It’s 2015, do you know what your kids are posting online? Children and teenagers use public video platforms like YouTube and Vine to share their stories. Knowing more about what and how they share could help us design tools that encourage creativity and self-expression while helping young people reflect on online safety and privacy. To find out more about what youth video authors do online, we conducted a study that looked at over 300 recently-shared youth authored videos.
The music services that I subscribe to don’t understand me very well. Pandora, which puts together personalized radio stations, seems to think that I only like the very most popular music, which I don’t. Spotify, which offers a new personalized playlist for me each week, seems to think that I only like quite obscure music. But neither of them get it right, and I wish that I could tell them to change.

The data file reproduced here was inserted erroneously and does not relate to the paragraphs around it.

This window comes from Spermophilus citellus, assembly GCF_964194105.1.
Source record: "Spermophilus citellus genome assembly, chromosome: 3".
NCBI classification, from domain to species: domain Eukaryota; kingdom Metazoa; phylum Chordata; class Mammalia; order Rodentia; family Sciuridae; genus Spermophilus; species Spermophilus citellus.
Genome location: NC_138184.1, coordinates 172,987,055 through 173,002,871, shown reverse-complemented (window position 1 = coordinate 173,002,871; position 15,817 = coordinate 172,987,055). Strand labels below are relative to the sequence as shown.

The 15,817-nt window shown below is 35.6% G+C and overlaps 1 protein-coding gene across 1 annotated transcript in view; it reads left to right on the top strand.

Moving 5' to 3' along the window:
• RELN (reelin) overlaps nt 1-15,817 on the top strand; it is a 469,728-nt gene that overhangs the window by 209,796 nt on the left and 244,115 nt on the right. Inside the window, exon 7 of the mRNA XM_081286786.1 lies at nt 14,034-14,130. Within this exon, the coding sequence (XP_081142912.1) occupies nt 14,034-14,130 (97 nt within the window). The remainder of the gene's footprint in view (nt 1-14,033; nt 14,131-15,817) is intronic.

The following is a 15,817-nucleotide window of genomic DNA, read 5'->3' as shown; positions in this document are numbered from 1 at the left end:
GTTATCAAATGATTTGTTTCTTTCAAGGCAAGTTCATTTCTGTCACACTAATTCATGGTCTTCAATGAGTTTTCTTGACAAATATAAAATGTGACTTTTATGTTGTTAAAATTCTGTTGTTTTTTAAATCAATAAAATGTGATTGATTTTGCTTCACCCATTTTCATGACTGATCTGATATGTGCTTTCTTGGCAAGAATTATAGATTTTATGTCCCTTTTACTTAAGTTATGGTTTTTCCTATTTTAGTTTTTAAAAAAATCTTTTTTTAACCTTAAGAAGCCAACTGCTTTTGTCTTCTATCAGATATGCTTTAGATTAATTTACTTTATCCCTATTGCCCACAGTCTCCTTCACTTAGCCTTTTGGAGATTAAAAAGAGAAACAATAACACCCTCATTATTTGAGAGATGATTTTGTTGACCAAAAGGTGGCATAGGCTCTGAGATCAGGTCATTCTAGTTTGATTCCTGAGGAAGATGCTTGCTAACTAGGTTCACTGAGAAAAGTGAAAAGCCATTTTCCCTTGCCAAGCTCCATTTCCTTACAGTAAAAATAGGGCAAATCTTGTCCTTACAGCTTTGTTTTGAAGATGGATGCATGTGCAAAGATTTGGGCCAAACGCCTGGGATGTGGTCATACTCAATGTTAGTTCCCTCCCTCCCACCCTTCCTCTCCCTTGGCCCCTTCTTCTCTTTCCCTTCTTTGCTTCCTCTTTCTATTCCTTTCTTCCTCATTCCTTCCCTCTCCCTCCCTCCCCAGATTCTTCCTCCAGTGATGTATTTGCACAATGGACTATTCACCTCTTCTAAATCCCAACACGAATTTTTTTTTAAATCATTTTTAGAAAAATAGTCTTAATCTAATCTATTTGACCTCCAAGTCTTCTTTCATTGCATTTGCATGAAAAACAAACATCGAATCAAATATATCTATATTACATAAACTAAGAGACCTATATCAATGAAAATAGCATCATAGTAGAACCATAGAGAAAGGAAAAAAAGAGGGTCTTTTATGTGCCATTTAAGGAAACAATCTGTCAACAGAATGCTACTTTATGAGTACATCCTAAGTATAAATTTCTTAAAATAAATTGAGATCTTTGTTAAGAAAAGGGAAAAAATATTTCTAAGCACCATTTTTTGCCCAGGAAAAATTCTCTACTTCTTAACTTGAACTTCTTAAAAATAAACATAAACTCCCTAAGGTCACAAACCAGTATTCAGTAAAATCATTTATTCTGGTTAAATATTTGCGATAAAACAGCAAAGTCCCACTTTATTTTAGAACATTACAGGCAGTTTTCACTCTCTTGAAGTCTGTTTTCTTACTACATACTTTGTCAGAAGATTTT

Wikipedia’s best content is mainly where its readers aren’t. For instance, the article about weddings is seen thousands of times every day, yet the community labels it “quite incomplete”, its prose “distinctly unencyclopedic”, and a call for additional sources to verify its content has been featured prominently at the top of the article for over four years. It turns out that this is not uncommon; each month Wikipedia’s articles are viewed billions of times, and over 40% of these views are to articles that would be of significantly higher quality if the encyclopaedia’s contributors followed their readers.
It has been about six years since we released our previous major ratings dataset, MovieLens 10M. Today, we have released its successor, MovieLens 20M, alongside two new non-archival datasets for education and development. These datasets are available for download at http://grouplens.org/datasets/movielens/. (more…)